How Working Moms Differ From Working Dads

A common misconception about working moms is that they are on equal footing with working dads. We assume that if mom is working, the kids are in daycare or have a nanny, so moms who work are no different than dads who work.

Consider, though, what kind of support working moms and working dads have at home. It turns out working dads are much more likely to have solid support at home than working moms do. Notice in the green areas below that a much higher percentage of working dads are have a stay at home wife or a wife who only works part-time. Working dads are also less likely to be single parents (shown in yellow).

All data comes from the Bureau of Labor and Statistics. Click here for details.

I learned this first hand when I worked full time at Microsoft and had my first child. Although 7 of the men on my team also had babies that summer, and they joked about all of us being in the same situation, we were not. All 7 of them had wives at home, whereas my husband worked full time at Microsoft just like me. As a result, I struggled more than all of my teammates to balance being a parent with working a full time job. I often quipped that I needed a wife at home to be truly in the same situation they were, but they really never understood how different it was for me.

Spouse At Home

Working dads who are married are almost 6 times more likely to have a stay at home spouse than working moms.

  • 29% of working dads have a stay at home wife
  • 5% of working moms have a stay at home husband.

Women are also more likely to work part-time, so even if both parents work, dads are almost 5 times as likely to have a wife who works just part-time, and is available at least part-time to manage family life (e.g. race out the door when the school calls about a sick kid). 

  • 14% of working dads have a wife who works part-time
  • 3% of working moms have a husband who works part-time.

Adding together the green slices, dads are 5 times as likely to be able to focus solely on work, put in extra hours, and generally not be pulled away to take care of home life because they have a spouse as backup to take care of those things.

  • 43% of working dads have a wife at home taking care of family life at least part-time
  • 8% of moms have a spouse at home (not daycare) managing things while they’re at work. 

Single Parents

Working moms are also significantly more likely to be single parents (yellow slice). Of the households where mom works, in 28% of them mom is single, so there is no spouse available to help her manage family life.  Of the households where dad works, only 9% of those dads are single dads who are managing working and kids all on their own.

Division of Labor

From the orange slice above, we can see that women are also more likely than men to have a spouse who is also working full-time.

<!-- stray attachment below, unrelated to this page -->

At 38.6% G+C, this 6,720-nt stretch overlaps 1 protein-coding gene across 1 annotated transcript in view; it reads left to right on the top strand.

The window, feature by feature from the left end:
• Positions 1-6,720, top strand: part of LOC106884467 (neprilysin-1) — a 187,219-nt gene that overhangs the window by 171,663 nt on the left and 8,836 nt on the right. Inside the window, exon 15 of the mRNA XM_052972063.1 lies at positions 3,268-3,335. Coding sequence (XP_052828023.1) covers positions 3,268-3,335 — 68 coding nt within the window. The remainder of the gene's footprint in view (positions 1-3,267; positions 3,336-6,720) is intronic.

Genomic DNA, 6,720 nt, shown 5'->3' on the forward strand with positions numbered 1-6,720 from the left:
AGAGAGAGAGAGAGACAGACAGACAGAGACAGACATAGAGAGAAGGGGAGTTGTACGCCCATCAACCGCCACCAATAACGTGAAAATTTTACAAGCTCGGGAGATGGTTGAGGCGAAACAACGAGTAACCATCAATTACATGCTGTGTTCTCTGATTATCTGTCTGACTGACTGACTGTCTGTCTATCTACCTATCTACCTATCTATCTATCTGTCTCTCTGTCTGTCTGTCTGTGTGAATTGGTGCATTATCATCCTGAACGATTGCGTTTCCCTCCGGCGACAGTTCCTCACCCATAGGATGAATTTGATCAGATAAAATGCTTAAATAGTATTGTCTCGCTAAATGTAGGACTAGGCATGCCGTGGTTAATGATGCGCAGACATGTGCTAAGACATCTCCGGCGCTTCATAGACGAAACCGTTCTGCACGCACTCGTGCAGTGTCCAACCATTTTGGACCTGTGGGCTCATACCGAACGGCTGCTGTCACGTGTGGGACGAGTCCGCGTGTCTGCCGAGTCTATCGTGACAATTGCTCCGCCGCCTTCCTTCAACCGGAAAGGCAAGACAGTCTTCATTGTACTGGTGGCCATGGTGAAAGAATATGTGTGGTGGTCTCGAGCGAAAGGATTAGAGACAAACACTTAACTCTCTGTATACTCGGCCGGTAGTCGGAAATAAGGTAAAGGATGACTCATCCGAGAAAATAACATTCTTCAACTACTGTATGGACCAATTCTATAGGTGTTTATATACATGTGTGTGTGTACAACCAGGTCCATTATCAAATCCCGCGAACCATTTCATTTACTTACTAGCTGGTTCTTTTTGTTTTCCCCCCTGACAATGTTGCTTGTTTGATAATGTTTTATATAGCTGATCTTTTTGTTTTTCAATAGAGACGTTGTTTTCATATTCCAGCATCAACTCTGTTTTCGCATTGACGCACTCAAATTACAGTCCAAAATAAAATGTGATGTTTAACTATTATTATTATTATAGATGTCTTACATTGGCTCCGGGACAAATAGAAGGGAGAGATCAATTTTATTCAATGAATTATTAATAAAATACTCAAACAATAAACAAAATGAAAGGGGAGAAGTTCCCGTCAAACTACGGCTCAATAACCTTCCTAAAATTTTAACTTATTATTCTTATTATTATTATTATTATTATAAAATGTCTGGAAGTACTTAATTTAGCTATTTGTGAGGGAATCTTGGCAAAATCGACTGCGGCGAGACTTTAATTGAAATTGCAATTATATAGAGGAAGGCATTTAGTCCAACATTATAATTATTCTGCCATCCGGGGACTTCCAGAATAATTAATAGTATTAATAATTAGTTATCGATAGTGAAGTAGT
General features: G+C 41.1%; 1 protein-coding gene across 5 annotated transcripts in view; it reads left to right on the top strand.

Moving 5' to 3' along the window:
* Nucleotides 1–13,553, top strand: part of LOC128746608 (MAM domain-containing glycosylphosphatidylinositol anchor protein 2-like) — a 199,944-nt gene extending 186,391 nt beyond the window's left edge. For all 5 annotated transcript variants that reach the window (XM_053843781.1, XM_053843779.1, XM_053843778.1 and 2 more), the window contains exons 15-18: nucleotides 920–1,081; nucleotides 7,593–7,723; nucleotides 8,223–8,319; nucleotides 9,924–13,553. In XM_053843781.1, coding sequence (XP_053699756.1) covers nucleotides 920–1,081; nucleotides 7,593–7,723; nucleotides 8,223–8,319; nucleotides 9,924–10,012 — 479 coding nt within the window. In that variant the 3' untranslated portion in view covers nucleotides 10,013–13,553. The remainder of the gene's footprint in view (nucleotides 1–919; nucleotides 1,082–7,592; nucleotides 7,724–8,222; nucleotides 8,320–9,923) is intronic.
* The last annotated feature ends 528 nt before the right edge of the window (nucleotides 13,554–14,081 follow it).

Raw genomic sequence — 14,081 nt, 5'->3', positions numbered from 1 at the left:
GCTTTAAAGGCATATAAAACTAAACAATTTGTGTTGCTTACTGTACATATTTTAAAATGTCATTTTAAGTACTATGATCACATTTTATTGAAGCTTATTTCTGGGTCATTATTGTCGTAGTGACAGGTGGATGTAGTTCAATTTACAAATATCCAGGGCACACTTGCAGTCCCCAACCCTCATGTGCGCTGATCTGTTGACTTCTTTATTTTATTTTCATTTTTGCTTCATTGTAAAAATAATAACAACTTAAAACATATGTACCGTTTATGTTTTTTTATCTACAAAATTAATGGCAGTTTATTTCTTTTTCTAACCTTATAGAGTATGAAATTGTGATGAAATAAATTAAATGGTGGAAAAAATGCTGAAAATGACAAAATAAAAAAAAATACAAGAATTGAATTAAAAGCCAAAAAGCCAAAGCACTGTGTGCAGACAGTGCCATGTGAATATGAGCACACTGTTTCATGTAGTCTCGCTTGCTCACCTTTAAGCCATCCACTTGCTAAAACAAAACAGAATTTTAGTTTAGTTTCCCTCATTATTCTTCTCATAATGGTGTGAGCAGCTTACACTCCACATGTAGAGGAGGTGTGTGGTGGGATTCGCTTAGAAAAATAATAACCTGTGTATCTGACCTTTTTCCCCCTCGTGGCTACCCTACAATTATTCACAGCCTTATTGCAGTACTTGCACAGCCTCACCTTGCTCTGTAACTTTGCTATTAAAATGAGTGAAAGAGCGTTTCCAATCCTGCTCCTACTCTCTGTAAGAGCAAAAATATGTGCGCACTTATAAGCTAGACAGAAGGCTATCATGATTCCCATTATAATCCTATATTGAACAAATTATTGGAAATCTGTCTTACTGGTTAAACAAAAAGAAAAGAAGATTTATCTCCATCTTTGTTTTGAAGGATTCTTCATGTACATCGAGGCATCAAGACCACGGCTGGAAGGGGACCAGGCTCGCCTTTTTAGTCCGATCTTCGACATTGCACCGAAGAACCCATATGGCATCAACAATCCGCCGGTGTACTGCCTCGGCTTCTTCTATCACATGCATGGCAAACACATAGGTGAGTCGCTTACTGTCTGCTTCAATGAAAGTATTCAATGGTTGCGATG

• 64% of moms have a spouse who works full time
  • 48% of dads have a spouse who works full time

To add to this imbalance, data from Pew Research show that even when both parents work full time, moms end up doing more of the childcare and housework.  

When both parents work full-time, mom is still more likely to:

  • Volunteer at school
  • Do meal planning, shop for groceries, and cook
  • Do the laundry and kids’ clothes shopping
  • Get kids up, fed, dressed, and out the door in the mornings
  • Get kids bathed and in bed in the evenings
  • Track and make kids’ medical appointments, research and choose doctors, take kids to their appointments and stay home with them when they’re sick
  • Choose and sign up for kid activities, arrange and drive carpool
  • Buy kids’ friends’ birthday presents
  • Handle holiday celebrations, including coordinate with extended family, buy presents as needed, clean, shop, and cook
  • Find and hire babysitters
  • Read school newsletters, sign permission slips, track grades, help with homework, and communicate with teachers
  • Plan, book, pack, and unpack for family vacations

Working Moms Have Less Support At Home

Although on the face of it it seems like working moms and working dads are on a level playing field, we need to recognize that for the vast majority of women, that’s not the case. More than one quarter of working moms are single moms, and another two thirds of them have a spouse who works full-time. For these women, more, if not all, of the childcare and housework falls to them.

The next time you are at work, look around the parents in the room and remind yourself that 92% of the moms you see are either single moms or have a husband who is working full-time.  The same is true for only slightly more than half the dads in the room.

Given this information, we shouldn’t be surprised that women make less than men, their careers advance more slowly, and they are less well-represented in government, in fortune 500 companies, and generally in the high power spaces where decisions get made. We need to recognize that working dads have significantly more support at home than working moms do to allow them to pursue and advance a career.

The question is – should we try to address this, and if so, how?


One response to “How Working Moms Differ From Working Dads”

  1. […] that moms who work are 5 times less likely than working dads to have a spouse at home handling childcare and […]

Leave a Reply

Fill in your details below or click an icon to log in: Logo

You are commenting using your account. Log Out /  Change )

Twitter picture

You are commenting using your Twitter account. Log Out /  Change )

Facebook photo

You are commenting using your Facebook account. Log Out /  Change )

Connecting to %s

%d bloggers like this: